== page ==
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1. Beverly Cleary is Turning 100!


Author Beverly Cleary will be turning 100 on April 12. Cleary is best known for her rambunctious and beloved character, Ramona Quimby. There isn’t a reader today who isn’t familiar with the sweet world Cleary created. Ramona Quimby, Age 8, holds a special place in my heart as it was the first book that I ever read “critically,” my first book report. I agonized over capturing the enjoyment I found in this delightful book. I remember being so worried that my teacher (Hello Mrs. Schwarz!) wouldn’t believe I read the whole thing so my report rambled on and on and on. I wanted to write about every detail because I loved so much of it. How could you not love a strong, precocious, daring, real girl like Ramona. What astounded me most about Ramona (besides the fact that we were the same age when I read the book), was that it was the first time I saw myself in a character. I was Ramona! Someone had written a book about a girl just like me! We both had older sisters, we were both trying so hard to earn everyone’s approval, we both wanted to be loved and also to be independent. Cleary had a knack for creating living, breathing characters that were innocent and honest and real and true. She is all of those things, as well, and that is why we all love Beverly Cleary so much.



Here is the biography straight from Beverly’s website:

Beverly Cleary was born in McMinnville, Oregon, and, until she was old enough to attend school, lived on a farm in Yamhill, a town so small it had no library. Her mother arranged with the State Library to have books sent to Yamhill and acted as librarian in a lodge room upstairs over a bank. There young Beverly learned to love books. However, when the family moved to Portland, Beverly soon found herself in the grammar school’s low reading circle, an experience that has given her sympathy for the problems of struggling readers.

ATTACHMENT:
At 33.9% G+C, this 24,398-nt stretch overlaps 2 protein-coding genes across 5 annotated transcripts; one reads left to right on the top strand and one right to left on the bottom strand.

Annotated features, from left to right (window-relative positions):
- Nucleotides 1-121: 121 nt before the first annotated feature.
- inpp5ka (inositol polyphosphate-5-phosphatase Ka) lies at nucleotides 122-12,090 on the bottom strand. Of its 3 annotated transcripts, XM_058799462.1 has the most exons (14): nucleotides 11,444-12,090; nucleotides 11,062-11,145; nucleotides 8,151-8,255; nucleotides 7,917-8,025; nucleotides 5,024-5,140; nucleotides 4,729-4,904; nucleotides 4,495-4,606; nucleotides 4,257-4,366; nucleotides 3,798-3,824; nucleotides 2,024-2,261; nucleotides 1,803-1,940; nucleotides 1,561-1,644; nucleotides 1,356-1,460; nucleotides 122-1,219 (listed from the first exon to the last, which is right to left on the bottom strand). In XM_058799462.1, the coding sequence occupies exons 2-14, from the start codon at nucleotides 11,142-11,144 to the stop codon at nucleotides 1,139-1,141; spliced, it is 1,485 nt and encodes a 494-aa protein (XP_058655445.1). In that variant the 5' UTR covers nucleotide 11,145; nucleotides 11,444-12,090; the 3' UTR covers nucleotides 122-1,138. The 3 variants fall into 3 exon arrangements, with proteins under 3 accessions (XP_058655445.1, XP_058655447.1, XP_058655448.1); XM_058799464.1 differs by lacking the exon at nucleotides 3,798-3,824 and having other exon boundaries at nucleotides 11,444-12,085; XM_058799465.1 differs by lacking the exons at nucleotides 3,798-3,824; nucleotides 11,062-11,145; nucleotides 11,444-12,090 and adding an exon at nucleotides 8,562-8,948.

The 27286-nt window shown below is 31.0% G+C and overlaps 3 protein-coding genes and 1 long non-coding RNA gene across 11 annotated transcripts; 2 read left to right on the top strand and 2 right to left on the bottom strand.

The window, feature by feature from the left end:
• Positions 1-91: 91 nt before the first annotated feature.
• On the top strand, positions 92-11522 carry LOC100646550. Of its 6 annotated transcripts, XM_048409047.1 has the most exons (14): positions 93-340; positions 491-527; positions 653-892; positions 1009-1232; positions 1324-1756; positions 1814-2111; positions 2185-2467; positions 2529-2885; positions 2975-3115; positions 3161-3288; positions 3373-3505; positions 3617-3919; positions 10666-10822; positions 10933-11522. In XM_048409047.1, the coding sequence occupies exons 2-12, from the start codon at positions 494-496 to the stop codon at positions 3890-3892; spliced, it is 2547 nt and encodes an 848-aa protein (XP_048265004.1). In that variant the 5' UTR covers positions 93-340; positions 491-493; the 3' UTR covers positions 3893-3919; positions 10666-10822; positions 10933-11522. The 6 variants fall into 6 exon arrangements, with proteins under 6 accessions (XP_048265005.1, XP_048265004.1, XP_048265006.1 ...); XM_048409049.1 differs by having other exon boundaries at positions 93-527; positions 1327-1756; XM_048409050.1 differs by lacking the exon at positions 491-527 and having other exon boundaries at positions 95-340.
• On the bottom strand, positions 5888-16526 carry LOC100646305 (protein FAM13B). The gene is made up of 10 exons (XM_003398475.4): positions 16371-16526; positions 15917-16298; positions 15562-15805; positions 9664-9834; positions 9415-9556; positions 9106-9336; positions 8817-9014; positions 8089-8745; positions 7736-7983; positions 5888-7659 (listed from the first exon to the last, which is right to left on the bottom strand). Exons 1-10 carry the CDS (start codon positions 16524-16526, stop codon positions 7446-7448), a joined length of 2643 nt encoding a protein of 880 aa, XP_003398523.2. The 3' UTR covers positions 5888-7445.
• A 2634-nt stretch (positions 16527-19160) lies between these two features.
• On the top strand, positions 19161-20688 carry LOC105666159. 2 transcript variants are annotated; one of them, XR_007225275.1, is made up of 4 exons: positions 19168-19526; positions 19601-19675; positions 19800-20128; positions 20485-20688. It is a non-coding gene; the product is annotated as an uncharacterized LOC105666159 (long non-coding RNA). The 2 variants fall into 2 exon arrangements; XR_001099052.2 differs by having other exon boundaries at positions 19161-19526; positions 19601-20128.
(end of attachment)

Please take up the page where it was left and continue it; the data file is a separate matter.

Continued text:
By the third grade she had conquered reading and spent much of her childhood either with books or on her way to and from the public library. Before long her school librarian was suggesting that she should write for boys and girls when she grew up. The idea appealed to her, and she decided that someday she would write the books she longed to read but was unable to find on the library shelves, funny stories about her neighborhood and the sort of children she knew. And so Ramona Quimby, Henry Huggins, Ellen Tebbits, and her other beloved characters were born.

When children ask Mrs. Cleary where she finds her ideas, she replies, “From my own experience and from the world around me.” She included a passage about the D.E.A.R. program in Ramona Quimby, Age 8 (second chapter) because she was inspired by letters she received from children who participated in “Drop Everything and Read” activities. Their interest and enthusiasm encouraged her to provide the same experience to Ramona, who enjoys D.E.A.R. time with the rest of her class.

Mrs. Cleary’s books have earned her many prestigious awards, including the 2003 National Medal of Art from the National Endowment of the Arts and the 1984 John Newbery Medal for Dear Mr. Henshaw. Her Ramona and Her Father and Ramona Quimby, Age 8 were named 1978 and 1982 Newbery Honor Books, respectively.